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Book Review – The Child Custody Book by Judge James Stewart is the book you are likely to see first when you research the child custody topic in a book store. Its compelling title (including the tagline “How to Protect Your Children and Win Your Case”) may be the reason why it is believed to be the best selling child custody book title in the U.S. This fact was reason enough for me to have a closer look at its content and see what you can expect.
Child custody is a pretty broad topic that is reflected by the book’s 13 chapters that range from the role of attorneys over parenting plans to psychological evaluations, tips how to find a great attorney (and dump that lazy one), how much your custody battle will cost and how you should behave in front of a judge and evaluator. In fact, I do not know any other book that covers more child custody topics.
However, when you hold the book in your hands for the first time, you can’t help but wonder how Stewart was able to run through those 13 main chapters as well as 89 (!) sub-chapters in just 150 pages. Each sub-chapter, which usually deals with a significant question by itself, gets less than two pages of room on average.
Stewart does not dive deep. He scratches only the surface on matters that often call for more insight and explanation. For example, the entire topic of parenting plans is described on five pages. There are books that spend hundreds of pages on parenting plans and it is clear that those five pages can only scratch the surface of the topic. I would have hoped that an experienced judge would have shared much more of his experience on such critical topics than is the case here.
On the upside, Stewart does cover a variety of topics in easy to understand language and in a very down-to-earth way. In fact, you may even get stuck reading the book longer than you anticipate. Each chapter is structured in introduction, explanation and advice (“Do’s and Don’ts”). I personally found Stewart’s advice especially helpful and caught myself jumping ahead to read the do’s and don’ts before looking at the actual chapter content. It’s a great concept that can save you a lot of time.
It is easy to expect much more from The Child Custody Book than it can deliver – simply because of its title. From my own experience, I can say that the promise that the book will tell you how to “win your case” is overly bold. There is certainly not enough information to guide you through a nasty custody battle. What you get, however, is a hint of what a custody battle will mean for your children, your spouse and yourself.
Given the fact that this book is authored by a judge and not a psychologist, it should not be too surprising that it turned out to be a rather cold and straight-forward translation of child custody proceedings. I personally found the chapters of the role of attorneys and how to conduct yourself during a custody hearing the most interesting ones. You will learn about the effects of a negative campaign, private versus public evaluation, how you contest a child evaluation, which people you need to convince in your custody case or how you find a good attorney and how you spot one who is more interested in emptying your pocket book than defending you and helping you find what is best for your children.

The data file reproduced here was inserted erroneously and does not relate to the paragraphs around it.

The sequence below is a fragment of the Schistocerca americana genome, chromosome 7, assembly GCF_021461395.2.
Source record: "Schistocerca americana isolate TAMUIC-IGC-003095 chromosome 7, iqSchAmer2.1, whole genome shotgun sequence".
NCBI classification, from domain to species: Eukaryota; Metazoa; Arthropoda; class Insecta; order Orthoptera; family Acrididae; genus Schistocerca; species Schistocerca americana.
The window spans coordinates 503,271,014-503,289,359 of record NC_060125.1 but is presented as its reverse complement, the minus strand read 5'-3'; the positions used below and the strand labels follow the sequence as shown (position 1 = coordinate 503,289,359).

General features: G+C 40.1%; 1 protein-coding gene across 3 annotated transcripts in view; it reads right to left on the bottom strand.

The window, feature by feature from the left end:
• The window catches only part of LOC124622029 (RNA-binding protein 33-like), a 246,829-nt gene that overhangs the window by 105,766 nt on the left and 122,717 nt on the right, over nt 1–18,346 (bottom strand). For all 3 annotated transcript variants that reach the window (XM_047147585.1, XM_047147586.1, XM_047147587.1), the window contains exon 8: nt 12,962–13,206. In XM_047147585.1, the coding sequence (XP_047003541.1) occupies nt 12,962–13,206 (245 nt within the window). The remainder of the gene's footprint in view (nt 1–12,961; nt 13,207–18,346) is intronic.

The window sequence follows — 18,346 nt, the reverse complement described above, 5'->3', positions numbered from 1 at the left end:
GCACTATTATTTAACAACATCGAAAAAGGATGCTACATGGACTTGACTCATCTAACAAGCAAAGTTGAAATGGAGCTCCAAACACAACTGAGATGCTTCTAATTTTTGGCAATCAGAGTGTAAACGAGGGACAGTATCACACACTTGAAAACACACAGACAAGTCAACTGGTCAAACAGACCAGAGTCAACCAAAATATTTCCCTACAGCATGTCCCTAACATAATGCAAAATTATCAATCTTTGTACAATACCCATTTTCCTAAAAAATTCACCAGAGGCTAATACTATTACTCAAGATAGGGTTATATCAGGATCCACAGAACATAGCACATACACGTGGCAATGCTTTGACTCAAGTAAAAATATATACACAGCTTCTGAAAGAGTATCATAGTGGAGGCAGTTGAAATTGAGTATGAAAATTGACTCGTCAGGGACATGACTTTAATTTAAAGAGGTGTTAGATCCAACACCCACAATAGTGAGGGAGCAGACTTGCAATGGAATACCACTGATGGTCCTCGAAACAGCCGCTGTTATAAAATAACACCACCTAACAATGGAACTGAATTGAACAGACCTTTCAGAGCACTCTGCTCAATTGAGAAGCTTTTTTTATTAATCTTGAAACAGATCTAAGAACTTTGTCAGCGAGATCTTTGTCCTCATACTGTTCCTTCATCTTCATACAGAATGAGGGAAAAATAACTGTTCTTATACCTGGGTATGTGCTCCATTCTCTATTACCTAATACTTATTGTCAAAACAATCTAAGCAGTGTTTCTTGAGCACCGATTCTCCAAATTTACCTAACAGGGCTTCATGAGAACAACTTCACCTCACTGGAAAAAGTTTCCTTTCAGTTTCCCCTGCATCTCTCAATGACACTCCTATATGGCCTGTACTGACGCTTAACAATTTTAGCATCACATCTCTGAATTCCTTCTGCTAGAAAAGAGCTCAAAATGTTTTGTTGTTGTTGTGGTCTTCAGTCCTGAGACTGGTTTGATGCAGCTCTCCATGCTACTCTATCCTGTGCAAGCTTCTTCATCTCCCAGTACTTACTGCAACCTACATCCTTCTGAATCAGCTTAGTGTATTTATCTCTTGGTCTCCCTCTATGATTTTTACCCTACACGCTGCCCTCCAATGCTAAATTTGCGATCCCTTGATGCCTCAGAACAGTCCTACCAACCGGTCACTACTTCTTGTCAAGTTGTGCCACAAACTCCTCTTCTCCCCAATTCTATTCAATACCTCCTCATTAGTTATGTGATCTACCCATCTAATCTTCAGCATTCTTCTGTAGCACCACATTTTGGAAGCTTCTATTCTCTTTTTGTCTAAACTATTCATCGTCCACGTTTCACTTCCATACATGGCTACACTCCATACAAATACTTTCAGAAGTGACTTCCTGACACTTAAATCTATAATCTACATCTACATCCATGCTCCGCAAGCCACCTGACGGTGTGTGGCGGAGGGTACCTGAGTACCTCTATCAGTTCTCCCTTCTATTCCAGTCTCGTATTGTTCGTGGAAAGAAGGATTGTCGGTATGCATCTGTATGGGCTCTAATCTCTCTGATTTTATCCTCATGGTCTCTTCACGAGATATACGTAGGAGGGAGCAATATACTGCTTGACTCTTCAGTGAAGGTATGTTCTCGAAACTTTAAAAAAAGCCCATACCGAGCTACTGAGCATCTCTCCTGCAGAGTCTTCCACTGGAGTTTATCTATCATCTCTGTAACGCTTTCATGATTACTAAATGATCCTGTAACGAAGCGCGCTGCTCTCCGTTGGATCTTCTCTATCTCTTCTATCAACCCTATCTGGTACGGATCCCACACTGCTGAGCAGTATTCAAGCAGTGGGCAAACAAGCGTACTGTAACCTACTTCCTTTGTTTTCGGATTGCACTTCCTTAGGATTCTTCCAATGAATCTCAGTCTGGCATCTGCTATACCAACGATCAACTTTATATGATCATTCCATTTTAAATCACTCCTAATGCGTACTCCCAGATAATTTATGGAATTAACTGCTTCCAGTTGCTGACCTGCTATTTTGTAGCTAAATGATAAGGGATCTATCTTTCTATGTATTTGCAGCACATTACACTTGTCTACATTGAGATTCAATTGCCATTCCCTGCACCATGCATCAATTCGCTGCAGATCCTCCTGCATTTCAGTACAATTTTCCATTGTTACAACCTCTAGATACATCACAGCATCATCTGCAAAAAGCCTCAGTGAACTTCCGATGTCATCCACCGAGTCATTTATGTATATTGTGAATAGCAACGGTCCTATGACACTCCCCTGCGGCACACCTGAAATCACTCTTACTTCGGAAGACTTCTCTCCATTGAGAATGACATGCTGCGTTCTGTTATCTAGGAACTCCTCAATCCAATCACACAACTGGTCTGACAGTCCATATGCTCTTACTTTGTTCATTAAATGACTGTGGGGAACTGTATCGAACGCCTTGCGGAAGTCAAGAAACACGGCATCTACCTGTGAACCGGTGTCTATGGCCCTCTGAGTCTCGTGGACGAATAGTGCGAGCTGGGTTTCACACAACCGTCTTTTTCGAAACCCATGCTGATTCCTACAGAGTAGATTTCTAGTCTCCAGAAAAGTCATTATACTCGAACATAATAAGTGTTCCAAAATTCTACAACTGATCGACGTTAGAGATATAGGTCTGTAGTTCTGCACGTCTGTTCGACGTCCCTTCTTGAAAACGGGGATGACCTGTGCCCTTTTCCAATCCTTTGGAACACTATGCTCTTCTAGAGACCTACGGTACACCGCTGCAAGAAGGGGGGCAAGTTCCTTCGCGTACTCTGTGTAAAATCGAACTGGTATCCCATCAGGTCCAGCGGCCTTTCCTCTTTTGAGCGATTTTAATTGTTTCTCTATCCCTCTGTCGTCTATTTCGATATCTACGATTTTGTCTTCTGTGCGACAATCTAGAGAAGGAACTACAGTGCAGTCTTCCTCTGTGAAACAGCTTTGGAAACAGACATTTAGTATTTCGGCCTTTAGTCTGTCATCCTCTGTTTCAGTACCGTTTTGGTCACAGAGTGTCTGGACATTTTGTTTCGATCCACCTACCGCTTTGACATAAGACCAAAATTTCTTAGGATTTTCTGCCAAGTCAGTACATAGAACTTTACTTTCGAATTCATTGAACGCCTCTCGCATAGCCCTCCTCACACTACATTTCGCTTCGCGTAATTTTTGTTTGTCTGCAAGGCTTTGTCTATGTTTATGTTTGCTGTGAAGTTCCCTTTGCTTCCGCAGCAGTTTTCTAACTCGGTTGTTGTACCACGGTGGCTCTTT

All divorced or divorcing parents with children are able to relate somewhat to these topics and at least I can say that I should have read the attorney chapter a little earlier. It could have saved me a few thousand dollars.
So, who should read this book? Anyone who is starting the custody process and is trying to figure out what to expect. Anyone who is caught up in a custody battle without outside help trying to understand why no one in the legal system cares about emotions. As a simple on-the-surface guide to the custody process, the book is all about business and there is a good chance that it will help you adjust and understand what makes judges and lawyers tick. It will give you basic ideas about what matters and what does not.
The book is already nine years old and especially the cost chapter is a bit dated, but if you see The Child Custody Book as a general guideline without in-depth information, you won’t be disappointed and it may even be deep enough for your general custody proceedings. But for those nasty fights, you will need much more specialized books.
Pluses: Down-to-earth and almost entertaining writing style, clear chapter structuring with question-based sub-chapters that are summarized with precise advice what you should do and what not. Huge topic range.
Minuses: Barely scratches the surface of most topics and will disappoint if you believe the book will win you custody of your children. A bit dated.
Takeaway: I personally was somewhat disappointed by the depth of information provided. While there is lots of incredibly helpful advice that can be quickly learned by the reader, it does not conclusively explain the reasons for the advice given. It reminded me a bit of a high school scenario when you ask a teacher the “Why?” question and you get the answer “Because I say so.” If you are not so much interested in what is going on behind the legal and psychological curtain, it is a book we absolutely recommend. If your custody battle gets nasty, expect that you will have to buy more (and much more expensive) books.
The Child Custody Book, How to Protect Your Children and Win Your Case, by Judge James W. Stewart; 174 pages; Impact Publishers, 2000; $16.95
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